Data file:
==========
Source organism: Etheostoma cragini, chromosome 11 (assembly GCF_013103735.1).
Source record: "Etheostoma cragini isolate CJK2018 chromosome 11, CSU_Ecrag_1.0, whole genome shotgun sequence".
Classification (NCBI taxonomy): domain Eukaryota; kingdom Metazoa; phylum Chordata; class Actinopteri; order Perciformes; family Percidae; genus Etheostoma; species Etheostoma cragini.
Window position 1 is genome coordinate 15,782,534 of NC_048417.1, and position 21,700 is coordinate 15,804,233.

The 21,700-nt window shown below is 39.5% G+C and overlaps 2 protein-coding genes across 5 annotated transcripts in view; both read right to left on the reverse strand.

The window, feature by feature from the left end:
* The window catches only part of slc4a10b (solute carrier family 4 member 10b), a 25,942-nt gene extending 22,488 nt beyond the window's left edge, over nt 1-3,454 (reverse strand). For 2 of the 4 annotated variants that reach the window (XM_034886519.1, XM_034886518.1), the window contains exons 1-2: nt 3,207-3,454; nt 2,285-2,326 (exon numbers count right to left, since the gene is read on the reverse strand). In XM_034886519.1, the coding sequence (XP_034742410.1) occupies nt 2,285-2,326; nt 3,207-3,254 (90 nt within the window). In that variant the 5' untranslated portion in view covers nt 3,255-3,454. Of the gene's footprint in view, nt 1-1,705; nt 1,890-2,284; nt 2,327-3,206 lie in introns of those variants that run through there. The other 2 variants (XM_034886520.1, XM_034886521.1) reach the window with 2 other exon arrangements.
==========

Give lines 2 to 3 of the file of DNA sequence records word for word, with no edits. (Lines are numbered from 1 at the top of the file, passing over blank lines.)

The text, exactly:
Source record: "Etheostoma cragini isolate CJK2018 chromosome 11, CSU_Ecrag_1.0, whole genome shotgun sequence".
Classification (NCBI taxonomy): domain Eukaryota; kingdom Metazoa; phylum Chordata; class Actinopteri; order Perciformes; family Percidae; genus Etheostoma; species Etheostoma cragini.